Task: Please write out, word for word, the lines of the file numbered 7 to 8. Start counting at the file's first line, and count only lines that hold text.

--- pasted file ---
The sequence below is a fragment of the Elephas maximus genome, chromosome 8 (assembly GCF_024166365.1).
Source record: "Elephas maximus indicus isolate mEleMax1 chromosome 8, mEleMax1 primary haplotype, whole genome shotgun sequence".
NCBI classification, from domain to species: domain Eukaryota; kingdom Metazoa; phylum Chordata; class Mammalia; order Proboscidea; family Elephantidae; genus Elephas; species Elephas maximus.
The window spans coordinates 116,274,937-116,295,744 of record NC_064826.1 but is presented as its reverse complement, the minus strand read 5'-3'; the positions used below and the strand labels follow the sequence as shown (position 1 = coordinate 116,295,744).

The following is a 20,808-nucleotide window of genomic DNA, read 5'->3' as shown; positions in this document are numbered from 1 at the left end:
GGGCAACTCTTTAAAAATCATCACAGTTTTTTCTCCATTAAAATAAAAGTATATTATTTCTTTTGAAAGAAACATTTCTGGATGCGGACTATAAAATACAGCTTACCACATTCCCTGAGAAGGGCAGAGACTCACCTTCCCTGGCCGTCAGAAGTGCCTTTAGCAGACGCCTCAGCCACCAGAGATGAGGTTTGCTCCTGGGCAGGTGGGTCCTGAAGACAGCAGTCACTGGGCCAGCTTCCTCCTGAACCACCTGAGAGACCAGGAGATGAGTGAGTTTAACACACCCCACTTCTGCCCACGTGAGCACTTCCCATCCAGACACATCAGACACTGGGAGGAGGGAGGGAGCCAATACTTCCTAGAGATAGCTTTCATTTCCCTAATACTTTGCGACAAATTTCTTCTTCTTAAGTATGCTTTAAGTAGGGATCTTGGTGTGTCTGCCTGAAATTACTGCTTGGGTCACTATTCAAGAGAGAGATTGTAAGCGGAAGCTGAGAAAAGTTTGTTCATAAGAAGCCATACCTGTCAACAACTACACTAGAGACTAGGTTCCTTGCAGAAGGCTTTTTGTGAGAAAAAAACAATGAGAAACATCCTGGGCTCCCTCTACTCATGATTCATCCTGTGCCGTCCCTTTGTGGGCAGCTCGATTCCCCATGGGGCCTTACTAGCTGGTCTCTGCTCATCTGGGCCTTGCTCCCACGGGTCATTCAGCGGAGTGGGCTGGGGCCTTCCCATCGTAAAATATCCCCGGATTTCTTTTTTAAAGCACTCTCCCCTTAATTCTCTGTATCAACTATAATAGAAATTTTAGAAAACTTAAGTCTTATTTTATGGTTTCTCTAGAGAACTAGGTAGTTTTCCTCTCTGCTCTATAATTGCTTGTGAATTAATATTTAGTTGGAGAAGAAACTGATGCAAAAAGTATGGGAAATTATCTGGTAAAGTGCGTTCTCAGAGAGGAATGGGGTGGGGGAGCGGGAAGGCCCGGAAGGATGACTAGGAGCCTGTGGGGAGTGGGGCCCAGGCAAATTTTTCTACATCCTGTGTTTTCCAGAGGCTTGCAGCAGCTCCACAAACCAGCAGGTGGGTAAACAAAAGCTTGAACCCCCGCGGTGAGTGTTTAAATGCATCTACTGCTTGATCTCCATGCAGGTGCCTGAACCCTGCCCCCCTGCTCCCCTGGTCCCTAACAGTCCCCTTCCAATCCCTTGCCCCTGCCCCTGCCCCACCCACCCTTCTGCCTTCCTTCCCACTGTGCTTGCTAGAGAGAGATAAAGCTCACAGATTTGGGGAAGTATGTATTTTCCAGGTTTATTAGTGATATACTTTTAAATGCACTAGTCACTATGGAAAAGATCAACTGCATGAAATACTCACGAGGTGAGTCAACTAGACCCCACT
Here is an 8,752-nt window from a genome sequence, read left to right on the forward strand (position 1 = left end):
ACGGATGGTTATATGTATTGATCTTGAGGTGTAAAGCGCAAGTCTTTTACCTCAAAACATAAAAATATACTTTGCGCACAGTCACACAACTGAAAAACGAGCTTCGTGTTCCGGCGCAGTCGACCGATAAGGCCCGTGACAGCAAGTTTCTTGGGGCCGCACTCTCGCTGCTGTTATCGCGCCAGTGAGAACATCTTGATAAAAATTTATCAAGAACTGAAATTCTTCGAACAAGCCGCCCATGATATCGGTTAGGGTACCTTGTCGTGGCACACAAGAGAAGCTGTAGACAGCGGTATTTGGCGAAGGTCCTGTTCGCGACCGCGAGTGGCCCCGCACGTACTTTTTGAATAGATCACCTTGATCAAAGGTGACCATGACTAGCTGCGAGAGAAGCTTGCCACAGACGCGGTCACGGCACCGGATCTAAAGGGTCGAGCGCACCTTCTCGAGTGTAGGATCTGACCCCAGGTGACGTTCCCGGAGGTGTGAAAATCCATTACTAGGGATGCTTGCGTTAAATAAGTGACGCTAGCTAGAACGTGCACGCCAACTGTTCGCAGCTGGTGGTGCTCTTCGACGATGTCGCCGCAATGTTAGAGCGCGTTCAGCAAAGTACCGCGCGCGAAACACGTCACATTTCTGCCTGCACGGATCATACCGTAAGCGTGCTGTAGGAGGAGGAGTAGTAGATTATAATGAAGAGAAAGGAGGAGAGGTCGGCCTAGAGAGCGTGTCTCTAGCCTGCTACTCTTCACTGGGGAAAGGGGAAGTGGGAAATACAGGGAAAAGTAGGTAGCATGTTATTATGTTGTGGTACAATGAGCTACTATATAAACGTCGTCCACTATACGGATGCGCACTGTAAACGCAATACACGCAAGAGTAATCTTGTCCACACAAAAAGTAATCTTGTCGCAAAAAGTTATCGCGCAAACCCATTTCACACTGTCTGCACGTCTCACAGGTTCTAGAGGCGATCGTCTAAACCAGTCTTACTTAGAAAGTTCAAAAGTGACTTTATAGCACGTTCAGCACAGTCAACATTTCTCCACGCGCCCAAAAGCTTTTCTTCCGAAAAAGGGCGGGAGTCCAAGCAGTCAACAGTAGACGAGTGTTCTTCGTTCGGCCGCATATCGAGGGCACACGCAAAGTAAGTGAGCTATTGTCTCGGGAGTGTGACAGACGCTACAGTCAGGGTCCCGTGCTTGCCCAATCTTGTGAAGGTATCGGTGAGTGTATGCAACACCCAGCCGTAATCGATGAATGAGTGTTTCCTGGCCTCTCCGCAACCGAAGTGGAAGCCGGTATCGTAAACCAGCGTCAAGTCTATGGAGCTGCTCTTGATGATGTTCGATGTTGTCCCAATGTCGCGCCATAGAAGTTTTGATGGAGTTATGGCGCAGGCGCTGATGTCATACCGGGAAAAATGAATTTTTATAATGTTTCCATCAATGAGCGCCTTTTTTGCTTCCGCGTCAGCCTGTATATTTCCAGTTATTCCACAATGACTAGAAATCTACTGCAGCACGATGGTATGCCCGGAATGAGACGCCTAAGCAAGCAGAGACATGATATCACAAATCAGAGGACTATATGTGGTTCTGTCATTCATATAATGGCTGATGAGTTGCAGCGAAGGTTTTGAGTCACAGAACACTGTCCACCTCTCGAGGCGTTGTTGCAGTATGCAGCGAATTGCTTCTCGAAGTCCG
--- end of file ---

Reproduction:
Here is an 8,752-nt window from a genome sequence, read left to right on the forward strand (position 1 = left end):
ACGGATGGTTATATGTATTGATCTTGAGGTGTAAAGCGCAAGTCTTTTACCTCAAAACATAAAAATATACTTTGCGCACAGTCACACAACTGAAAAACGAGCTTCGTGTTCCGGCGCAGTCGACCGATAAGGCCCGTGACAGCAAGTTTCTTGGGGCCGCACTCTCGCTGCTGTTATCGCGCCAGTGAGAACATCTTGATAAAAATTTATCAAGAACTGAAATTCTTCGAACAAGCCGCCCATGATATCGGTTAGGGTACCTTGTCGTGGCACACAAGAGAAGCTGTAGACAGCGGTATTTGGCGAAGGTCCTGTTCGCGACCGCGAGTGGCCCCGCACGTACTTTTTGAATAGATCACCTTGATCAAAGGTGACCATGACTAGCTGCGAGAGAAGCTTGCCACAGACGCGGTCACGGCACCGGATCTAAAGGGTCGAGCGCACCTTCTCGAGTGTAGGATCTGACCCCAGGTGACGTTCCCGGAGGTGTGAAAATCCATTACTAGGGATGCTTGCGTTAAATAAGTGACGCTAGCTAGAACGTGCACGCCAACTGTTCGCAGCTGGTGGTGCTCTTCGACGATGTCGCCGCAATGTTAGAGCGCGTTCAGCAAAGTACCGCGCGCGAAACACGTCACATTTCTGCCTGCACGGATCATACCGTAAGCGTGCTGTAGGAGGAGGAGTAGTAGATTATAATGAAGAGAAAGGAGGAGAGGTCGGCCTAGAGAGCGTGTCTCTAGCCTGCTACTCTTCACTGGGGAAAGGGGAAGTGGGAAATACAGGGAAAAGTAGGTAGCATGTTATTATGTTGTGGTACAATGAGCTACTATATAAACGTCGTCCACTATACGGATGCGCACTGTAAACGCAATACACGCAAGAGTAATCTTGTCCACACAAAAAGTAATCTTGTCGCAAAAAGTTATCGCGCAAACCCATTTCACACTGTCTGCACGTCTCACAGGTTCTAGAGGCGATCGTCTAAACCAGTCTTACTTAGAAAGTTCAAAAGTGACTTTATAGCACGTTCAGCACAGTCAACATTTCTCCACGCGCCCAAAAGCTTTTCTTCCGAAAAAGGGCGGGAGTCCAAGCAGTCAACAGTAGACGAGTGTTCTTCGTTCGGCCGCATATCGAGGGCACACGCAAAGTAAGTGAGCTATTGTCTCGGGAGTGTGACAGACGCTACAGTCAGGGTCCCGTGCTTGCCCAATCTTGTGAAGGTATCGGTGAGTGTATGCAACACCCAGCCGTAATCGATGAATGAGTGTTTCCTGGCCTCTCCGCAACCGAAGTGGAAGCCGGTATCGTAAACCAGCGTCAAGTCTATGGAGCTGCTCTTGATGATGTTCGATGTTGTCCCAATGTCGCGCCATAGAAGTTTTGATGGAGTTATGGCGCAGGCGCTGATGTCATACCGGGAAAAATGAATTTTTATAATGTTTCCATCAATGAGCGCCTTTTTTGCTTCCGCGTCAGCCTGTATATTTCCAGTTATTCCACAATGACTAGAAATCTACTGCAGCACGATGGTATGCCCGGAATGAGACGCCTAAGCAAGCAGAGACATGATATCACAAATCAGAGGACTATATGTGGTTCTGTCATTCATATAATGGCTGATGAGTTGCAGCGAAGGTTTTGAGTCACAGAACACTGTCCACCTCTCGAGGCGTTGTTGCAGTATGCAGCGAATTGCTTCTCGAAGTCCG